When an owner is doing a floor alteration and for example will add strobes, detectors and other hardware that the current fire system cannot handle, the fire system for that floor will have to be replaced, per the 2014 code. The Bulletin allows owners to treat a building on a floor by floor basis, versus requiring owners to replace an entire building system all at once. The floor by floor approach allows building owners to control the costs of a full building upgrade, as well as pass the expense on to the new user/tenant. Cruz again reminded the group that even floor alterations assumes that your occupancy matches the city records and a letter of approval for base building systems. He said, “The planning, work and research you do in advance will benefit all stakeholders in play.”
Cruz said that some older buildings will benefit from a system upgrade, explaining that some older buildings have multiple false alarms, yielding excessive summons and fines associated with its day-to-day operations. He said that these buildings are a financial drain, given the amount of the cumulative fines, attorneys and other professionals to dispute the summons. While a full system replacement might be in order for some older buildings, not all will be required if the following criteria is met:
Keep the fire system within the same vicinity.
Install a Class A Redundant Loop by a master electrician. While this addition is a little expensive, it’s significantly less than an entire new fire system per the 2014 code.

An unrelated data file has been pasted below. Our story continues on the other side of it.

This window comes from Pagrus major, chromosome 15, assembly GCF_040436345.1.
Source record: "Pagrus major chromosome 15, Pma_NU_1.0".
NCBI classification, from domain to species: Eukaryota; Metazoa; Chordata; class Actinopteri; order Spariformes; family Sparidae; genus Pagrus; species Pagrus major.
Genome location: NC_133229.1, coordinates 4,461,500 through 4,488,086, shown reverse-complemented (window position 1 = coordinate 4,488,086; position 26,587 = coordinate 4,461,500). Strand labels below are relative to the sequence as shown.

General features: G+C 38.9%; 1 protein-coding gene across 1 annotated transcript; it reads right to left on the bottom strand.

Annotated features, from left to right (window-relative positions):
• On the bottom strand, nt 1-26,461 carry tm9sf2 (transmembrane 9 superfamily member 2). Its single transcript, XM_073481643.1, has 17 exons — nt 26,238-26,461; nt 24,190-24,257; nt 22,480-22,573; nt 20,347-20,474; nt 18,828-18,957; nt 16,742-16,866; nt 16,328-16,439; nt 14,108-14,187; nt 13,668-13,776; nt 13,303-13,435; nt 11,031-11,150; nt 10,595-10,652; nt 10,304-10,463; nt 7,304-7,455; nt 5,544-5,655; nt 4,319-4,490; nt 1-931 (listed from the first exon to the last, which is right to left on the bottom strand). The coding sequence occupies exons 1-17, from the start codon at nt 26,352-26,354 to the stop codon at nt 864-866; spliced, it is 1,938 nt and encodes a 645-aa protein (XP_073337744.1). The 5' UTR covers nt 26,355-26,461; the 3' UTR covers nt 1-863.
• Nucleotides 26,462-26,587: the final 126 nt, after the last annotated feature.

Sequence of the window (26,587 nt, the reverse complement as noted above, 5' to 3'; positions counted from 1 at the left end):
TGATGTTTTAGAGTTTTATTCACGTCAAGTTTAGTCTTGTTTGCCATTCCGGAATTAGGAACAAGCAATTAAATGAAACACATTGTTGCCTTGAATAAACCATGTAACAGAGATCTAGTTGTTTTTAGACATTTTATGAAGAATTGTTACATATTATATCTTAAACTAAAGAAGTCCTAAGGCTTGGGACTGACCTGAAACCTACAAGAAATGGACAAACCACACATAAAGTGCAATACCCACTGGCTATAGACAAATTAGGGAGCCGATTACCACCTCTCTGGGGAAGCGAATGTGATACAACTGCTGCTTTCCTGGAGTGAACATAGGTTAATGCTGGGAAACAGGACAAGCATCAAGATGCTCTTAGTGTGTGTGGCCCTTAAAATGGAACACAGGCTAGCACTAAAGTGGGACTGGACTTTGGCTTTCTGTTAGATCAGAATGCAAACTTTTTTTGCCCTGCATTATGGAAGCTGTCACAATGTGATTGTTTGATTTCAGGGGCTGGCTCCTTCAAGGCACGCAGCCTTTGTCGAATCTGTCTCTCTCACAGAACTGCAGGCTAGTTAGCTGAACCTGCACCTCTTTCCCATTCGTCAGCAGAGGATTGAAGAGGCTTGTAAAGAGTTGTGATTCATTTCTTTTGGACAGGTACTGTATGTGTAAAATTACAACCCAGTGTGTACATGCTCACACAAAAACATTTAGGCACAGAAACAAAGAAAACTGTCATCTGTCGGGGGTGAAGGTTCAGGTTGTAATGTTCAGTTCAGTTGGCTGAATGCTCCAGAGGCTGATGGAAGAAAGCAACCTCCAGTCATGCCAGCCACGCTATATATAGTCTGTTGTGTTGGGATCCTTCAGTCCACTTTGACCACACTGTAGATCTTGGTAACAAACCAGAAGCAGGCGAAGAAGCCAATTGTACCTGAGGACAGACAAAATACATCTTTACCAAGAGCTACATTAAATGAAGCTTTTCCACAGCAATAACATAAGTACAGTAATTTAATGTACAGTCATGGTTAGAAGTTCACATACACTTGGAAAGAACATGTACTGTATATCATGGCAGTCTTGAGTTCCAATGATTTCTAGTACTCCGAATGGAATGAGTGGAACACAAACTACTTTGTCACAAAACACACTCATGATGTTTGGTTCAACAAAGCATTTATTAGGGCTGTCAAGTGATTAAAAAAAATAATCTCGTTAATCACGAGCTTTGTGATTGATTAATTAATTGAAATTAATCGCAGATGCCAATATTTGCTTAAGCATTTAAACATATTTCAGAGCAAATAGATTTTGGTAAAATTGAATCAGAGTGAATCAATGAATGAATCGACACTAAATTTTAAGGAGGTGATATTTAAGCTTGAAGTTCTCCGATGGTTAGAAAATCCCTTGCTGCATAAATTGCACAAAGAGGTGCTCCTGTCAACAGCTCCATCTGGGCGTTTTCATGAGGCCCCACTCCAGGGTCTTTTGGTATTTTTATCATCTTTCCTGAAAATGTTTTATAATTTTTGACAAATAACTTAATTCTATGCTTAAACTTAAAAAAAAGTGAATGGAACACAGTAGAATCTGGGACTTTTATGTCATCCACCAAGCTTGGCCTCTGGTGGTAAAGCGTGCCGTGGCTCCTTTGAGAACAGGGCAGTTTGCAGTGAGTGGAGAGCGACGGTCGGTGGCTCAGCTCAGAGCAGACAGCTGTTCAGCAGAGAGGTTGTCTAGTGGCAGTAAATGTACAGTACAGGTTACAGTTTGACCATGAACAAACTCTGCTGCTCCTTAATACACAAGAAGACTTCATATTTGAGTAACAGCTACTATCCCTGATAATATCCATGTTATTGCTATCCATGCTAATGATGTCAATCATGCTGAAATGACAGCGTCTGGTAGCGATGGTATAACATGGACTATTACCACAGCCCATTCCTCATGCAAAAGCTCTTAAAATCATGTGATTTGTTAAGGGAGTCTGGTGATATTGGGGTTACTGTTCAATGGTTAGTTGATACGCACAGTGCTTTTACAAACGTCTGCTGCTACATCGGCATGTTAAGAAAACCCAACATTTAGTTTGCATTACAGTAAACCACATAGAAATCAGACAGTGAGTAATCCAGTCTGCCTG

Keep the batteries to code–an easy and low-cost requirement to fulfill.
Place smoke and heat detectors into mechanical rooms, electrical rooms, computer rooms and utility rooms. The previous code for older buildings did not require detectors in these spaces but now do. Placing smoke and heat detectors in these spaces is less costly than the installation of an entire new system. The addition is an added plus for owners, as insurance companies require this too.
Horns, strobes and speakers have to be connected to the primary panel. Cruz noted that very old systems do not have that capability, but most do and will benefit the building engineers.
The current fire panel should have the ability to connect to building systems in order to shut down HVAC where needed, recall elevators and shut down any fossil fuel source. Cruz explained that insurance companies will also like the added controls.
Cruz also discussed Building Enlargements, explaining that if an owner is enlarging the area, but not the occupancy, they could expand the fire system, as long as the system’s power can handle the addons. The Bulletin further says that if the enlargement evolves a building into a high-rise category (highest occupied floor is above 75 ft.), then that owner will have to comply with the 2014 code.
When buildings change the occupancy, there is no room for interpretation. Cruz said, “When the occupancy changes, it is treated like it’s a new building and a new fire system will be required.”
Lastly, for a mixed-use building, such as a property that has both retail and hotel – the FDNY will require two different fire systems–as usage is different for each and therefore the requirements are different. If the fire systems are similar, the fire department will allow to tie both systems into one panel to better manage the building, accomplished by filing a variance with the FDNY.
Cruz concluded with a strong recommendation, “Make sure you have the necessary building paperwork, know what you have in your building and carefully review applications before submitting to the FDNY. Once you lose control of the process, it can become costly and likely something you could have avoided.”